This man seems to lack any/all boundaries of decency and/or professionalism, and is a taxpayer’s nightmare and crook. Every time there is a CalPERS decision/vote to be made – he makes the decision/vote that is detrimental to taxpayers, CalPERS itself, and sanity.

    If it were up to him he would raise the discount rate to a number that would show 100% funding and tell taxpayers there‘s nothing to worry about. And when the house of cards collapses (and we’re in the process of that right now) he would blame management while promoting the idea that every local government needs to sell city/taxpayer assets to help cover the bailout of PUBLIC EMPLOYEE UNION PESIONS.

    Why does Jelincic still have a job with CalPERS? Do the unions really have that much control over the ability to TAX taxpayers because the CalPERS Board of Administration is gambling their tax dollars- and consistently losing? If so, and I think it is so, let’s fix the problem now.

  3. Joe Madrigal Says:

    JJ is my hero.

  4. Observer Says:

    Joe Madrigal Says: JJ is my hero.

    That’s fine. But what is it about about J.J., in your opinion, that makes him a hero? I would like to understand what you see in this individual that I do not. IMO, he is the epitome of what’s wrong with the CalPERS Board of Administration

  5. spension Says:

    Amazing that the CalPERS staff has played hardball over simple public information requests…. certainly gives the appearance that improper behavior is being covered up. CalPERS should have one and only one response to public information requests:

    “Here it is, sir or ma’am, can I help you with another request?”

    Anything else appears to be a coverup… hasn’t CalPERS learned that from the last 45 years of public information issues in the US, starting with Watergate? Or maybe back to the Gulf of Tonkin, more like 55 years ago?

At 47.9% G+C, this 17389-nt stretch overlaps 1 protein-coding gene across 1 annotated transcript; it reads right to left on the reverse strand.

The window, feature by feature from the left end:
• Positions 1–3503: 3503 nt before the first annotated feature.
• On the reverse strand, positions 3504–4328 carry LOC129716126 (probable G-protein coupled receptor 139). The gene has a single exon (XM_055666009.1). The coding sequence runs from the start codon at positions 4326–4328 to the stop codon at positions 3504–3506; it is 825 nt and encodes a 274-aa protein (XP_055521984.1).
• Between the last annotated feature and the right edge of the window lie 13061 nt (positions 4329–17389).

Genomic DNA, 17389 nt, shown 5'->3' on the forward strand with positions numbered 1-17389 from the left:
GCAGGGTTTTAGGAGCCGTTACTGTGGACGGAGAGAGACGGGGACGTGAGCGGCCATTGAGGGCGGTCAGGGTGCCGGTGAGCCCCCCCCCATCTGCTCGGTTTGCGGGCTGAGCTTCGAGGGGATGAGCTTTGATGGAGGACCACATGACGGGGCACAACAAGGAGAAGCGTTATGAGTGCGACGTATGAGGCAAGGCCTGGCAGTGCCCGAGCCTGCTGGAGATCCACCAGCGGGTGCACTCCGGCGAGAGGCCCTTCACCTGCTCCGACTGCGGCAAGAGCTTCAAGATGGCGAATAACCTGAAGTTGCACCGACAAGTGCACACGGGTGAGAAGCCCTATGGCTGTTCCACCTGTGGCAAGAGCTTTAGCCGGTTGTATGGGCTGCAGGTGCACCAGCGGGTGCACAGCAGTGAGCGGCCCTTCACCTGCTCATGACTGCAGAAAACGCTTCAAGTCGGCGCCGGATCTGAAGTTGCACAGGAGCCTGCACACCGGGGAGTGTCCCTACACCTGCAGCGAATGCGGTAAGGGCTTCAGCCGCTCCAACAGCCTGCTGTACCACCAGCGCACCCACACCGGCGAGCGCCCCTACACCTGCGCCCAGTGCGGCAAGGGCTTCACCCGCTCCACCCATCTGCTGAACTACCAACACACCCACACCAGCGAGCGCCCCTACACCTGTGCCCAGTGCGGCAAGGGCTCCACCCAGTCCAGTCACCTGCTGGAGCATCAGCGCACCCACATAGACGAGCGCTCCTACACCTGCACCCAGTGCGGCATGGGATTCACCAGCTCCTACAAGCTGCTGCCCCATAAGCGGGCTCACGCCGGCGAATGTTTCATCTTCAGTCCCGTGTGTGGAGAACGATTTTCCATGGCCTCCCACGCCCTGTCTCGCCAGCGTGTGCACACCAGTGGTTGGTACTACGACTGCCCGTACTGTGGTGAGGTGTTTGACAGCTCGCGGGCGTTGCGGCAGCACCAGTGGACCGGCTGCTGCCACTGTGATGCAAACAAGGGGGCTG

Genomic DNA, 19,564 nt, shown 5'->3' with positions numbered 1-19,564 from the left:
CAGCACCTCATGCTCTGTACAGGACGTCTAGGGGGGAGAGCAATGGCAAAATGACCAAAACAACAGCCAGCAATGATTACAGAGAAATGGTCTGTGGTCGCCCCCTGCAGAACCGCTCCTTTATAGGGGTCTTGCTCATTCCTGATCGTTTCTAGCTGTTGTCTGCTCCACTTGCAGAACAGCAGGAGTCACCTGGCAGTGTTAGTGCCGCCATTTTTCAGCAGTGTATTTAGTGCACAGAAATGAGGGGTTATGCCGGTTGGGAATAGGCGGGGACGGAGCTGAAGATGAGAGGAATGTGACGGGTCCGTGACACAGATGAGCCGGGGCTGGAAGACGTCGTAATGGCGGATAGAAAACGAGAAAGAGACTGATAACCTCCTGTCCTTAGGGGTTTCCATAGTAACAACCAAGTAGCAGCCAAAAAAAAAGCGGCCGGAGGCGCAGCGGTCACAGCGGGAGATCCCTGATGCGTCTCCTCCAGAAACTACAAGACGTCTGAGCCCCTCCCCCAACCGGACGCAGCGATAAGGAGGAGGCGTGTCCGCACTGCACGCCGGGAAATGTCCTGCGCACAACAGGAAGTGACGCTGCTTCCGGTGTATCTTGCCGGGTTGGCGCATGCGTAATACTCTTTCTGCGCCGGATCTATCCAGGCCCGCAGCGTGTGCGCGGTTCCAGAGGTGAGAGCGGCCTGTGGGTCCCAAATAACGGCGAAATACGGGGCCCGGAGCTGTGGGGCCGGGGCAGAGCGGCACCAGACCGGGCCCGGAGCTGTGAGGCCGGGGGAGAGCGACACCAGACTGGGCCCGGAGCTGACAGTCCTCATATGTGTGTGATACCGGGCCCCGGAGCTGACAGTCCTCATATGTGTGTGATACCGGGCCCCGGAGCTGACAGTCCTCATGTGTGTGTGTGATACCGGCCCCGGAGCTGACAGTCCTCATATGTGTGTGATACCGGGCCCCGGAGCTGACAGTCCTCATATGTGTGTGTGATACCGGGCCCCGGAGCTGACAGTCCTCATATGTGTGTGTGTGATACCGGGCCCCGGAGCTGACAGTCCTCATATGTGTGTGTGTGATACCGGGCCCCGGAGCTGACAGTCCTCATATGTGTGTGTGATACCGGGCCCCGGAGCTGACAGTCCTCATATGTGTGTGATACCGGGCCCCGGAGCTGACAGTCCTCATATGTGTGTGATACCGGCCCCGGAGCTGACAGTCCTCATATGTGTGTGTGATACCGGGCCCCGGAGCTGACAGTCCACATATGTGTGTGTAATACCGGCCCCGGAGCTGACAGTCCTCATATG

Yves Smith aka Susan Webber deserves kudos for bringing up this issue.

    The worst part is: DB common-fund pensions are, when well managed, by far the best retirement solution. CalPERS’ behavior is smearing mud all over the DB solution that is quite effective in other public plans throughout the Country… well, `more mud’, as Illinois, Rhode Island, Alabama etc have done their best to sully the best retirement system imaginable.

    DC plans have ended up being extraordinarily expensive due to 1)the high longevity risk; 2)the huge fees for all sorts of marketing expenses, trips for boyfriends and girlfriends to the Super Bowl, Kentucky Derby, etc.

  6. Tough Love Says:

    Quoting Spension ……….”CalPERS’ behavior is smearing mud all over the DB solution that is quite effective in other public plans throughout the Country…”

    Patently false.

    When PROPERLY valued using assumption and methodology REQUIRED by the US Gov’t of all PRIVATE Sector DB pension Plans (instead of the extremely rosy assumptions and methodology ROUTINELY employer by ALL PUBLIC Sector pension Plans), MOST Public Sector Pension Plans are so greatly underfunded that, were they Private Sector Plans, Gov’t regulation would restrict the granting of any further pension accruals.

  7. spension Says:

    “.. ROUTINELY employer by ALL PUBLIC Sector pension Plans), MOST Public Sector Pension Plans…”

    There are plenty of perfectly well-funded public sector and private sector DB funds in the US. You have no evidence that MOST are poorly funded. SOME are poorly funded, but MANY are just fine.

  8. Tough Love Says:

    Spension,

    “Private” Sector pensions are not the subject at hand, and THEY are now (on average) on the underside of 80% fully funded using FAR FAR more conservative assumption & methodology than (the extremely rosy assumptions and methodology) used by ALL PUBLIC Sector Plans.

    The majority of Public Sector Plans would …. if using the SAME assumptions & methodology REQUIRED of PRIVATE Sector Plans…. would be below 60% funded, a level so poor that they would not be allowed to credit any further pension accruals.

    DB Pensions financially “work” in the PRIVATE Sector (in the few companies still willing to take on the VERY high cost of even reasonable benefit levels) only BECAUSE OF the VERY conservative assumption & methodology required of them by Government Regulators.

  9. spension Says: